By Raymond Beltran
Candidates running for the Chula Vista City Council Seat 4 and candidates running to be representative of the San Diego Assembly District 78 met together at a community forum Wednesday evening to discuss their campaign and current political issues with Chula Vista residents. The event took place at the Chula Vista Library and was organized by La Prensa San Diego.
La Prensa Editor Daniel H. Muñoz says that the purpose of the event was to begin opening up means of communication and working with community leaders and organizations to address issues directly to local politicians.
With the absence of John L. Nezozzi, Chula Vista City Council candidates Steve Castañeda, Dan Hom, Rudy Ramirez and Robert Solomon attended the forum. Topics discussed varied from the developmental plans for Chula Vista to the incident at JC Penny, where two members of the Noyola family were detained by National City Police Officer Steve Shepard for suspicion of theft and deported to Mexico shortly after.
“The state does not empower our police to enforce immigration laws,” said Chula Vista City Council candidate Steve Castañeda. “If in fact there’s reason to believe the individual has committed a crime, and has no valid form of identification, obviously the police need to notify the authorities.”
The three remaining candidates followed suit pertaining to the JC Penny incident and all agreed that the National City Police Department had made a mistake in notifying the U.S. Border Patrol without evidence of criminal activity. Rudy Ramirez leaned on the City of Chula Vista’s police policies, which he says leave no room for stereotyping individuals, and Dan Hom said plainly, “National City did it wrong.”
When questioned about the development of Chula Vista, Robert Solomon says he would push for a city that reaps the benefits of San Diego being a tourist town. “As long as it doesn’t get political, we could spice it up. People could go to nice restaurants, go shopping on Main Street,” said Solomon. “San Diego is a tourist town, and Chula Vista needs to get a share of that.”
Because Chula Vista is said to be growing exponentially and business developers seem to be scanning its landscape with council support, Ramirez, who lives on the border of West and East Chula Vista, has previously contested the disregard of residents’ opinion on the west side and stated that he would initiate a more community oriented decision-making process when discussing developmental plans. “I would provide the citizen’s who live in the area with a [process] and structure that would reflect the voice of the community when making decisions.”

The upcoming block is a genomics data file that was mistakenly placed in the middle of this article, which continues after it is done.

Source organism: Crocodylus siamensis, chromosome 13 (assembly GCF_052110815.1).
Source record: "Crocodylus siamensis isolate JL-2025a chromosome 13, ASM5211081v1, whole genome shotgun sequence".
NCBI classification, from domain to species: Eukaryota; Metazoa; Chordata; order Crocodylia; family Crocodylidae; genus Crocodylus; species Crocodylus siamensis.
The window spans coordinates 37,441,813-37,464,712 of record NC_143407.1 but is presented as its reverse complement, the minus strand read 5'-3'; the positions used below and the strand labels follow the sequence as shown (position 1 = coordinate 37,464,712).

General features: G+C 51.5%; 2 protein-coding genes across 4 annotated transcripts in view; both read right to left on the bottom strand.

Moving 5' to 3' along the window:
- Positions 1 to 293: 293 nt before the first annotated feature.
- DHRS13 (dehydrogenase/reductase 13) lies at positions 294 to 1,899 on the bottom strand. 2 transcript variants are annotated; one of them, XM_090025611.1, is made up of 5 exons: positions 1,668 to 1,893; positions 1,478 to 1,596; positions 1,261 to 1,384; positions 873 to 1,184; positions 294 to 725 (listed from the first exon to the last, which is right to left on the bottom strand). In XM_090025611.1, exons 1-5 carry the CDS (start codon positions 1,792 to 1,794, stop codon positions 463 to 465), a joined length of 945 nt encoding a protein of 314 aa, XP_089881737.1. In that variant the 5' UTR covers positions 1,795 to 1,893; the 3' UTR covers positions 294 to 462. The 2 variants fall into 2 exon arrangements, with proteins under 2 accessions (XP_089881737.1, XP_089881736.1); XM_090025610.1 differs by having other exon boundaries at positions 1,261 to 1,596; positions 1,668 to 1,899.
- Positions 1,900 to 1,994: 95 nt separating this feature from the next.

Assembly District 78 candidates Maxine Sherard, Arlie Ricasa and Patty Davis attended the forum and discussed various issues pertaining to U.S. President George W. Bush’s new immigration initiative and California’s possible taxation of Native American casinos to help bury its financial holes.
“I do not support [Bush’s immigration initiative] because it only recognizes immigrants as labor usage only,” said Assembly District 78 candidate Arlie Ricasa. “And we are a nation of immigrants.”
All candidates opposed the president’s policy, which would grant undocumented workers temporary citizenship for three years with the ability to re-apply for an additional three years. Temporary citizenship grants would not exceed a period of more than six years, leaving the individual no choice but to return to their native country.
Patty Davis’s only dispute with the initiative is that the country would be granting an undocumented immigrant the right to work when there are citizens who aren’t able to find jobs in the U.S., while Maxine Sherard had approached the issue in a historical framework when she highlighted the1940s Bracero Program and the loss of funds that were allocated from migrant workers’ wages back then, which were supposed to be held for retirement purposes. She indicated that Bush’s new immigration idea leaves too many questions unanswered and without a dependable structure, would most likely lead to a repeat of what has happened previously.
On the issue of taxing Native American casinos, all candidates recognized the need for more tax dollars. Although, it was agreed that the reservations should be recognized as sovereign nations, and if the state wants to depend on casino funds, it should be a decision based on agreements between state officials and leaders of the Native American communities.
“We do need taxes, but because of their sovereignty, it needs to be worked out cooperatively, and we have to make sure we don’t overstep our [boundaries],” said candidate Maxine Sherard. She also believes that if tax dollars are collected from casinos, there should be a balance of benefits, where the casinos could possibly attain more gambling machines than the standard limitations allow.
Arlie Ricasa said as an Assemblywoman for District 78, she would concentrate on issues pertaining to education and affordable housing, which she said are both “critical issues.” Patty Davis’ efforts would be concentrated on providing a “steady stream of income” to improve the city’s safety infrastructure (police and fire departments) and the quality of life based on basic needs: food, clothing and shelter. Maxine Sherard highlighted the need for everyone to have access to affordable health care as well as housing and quality education.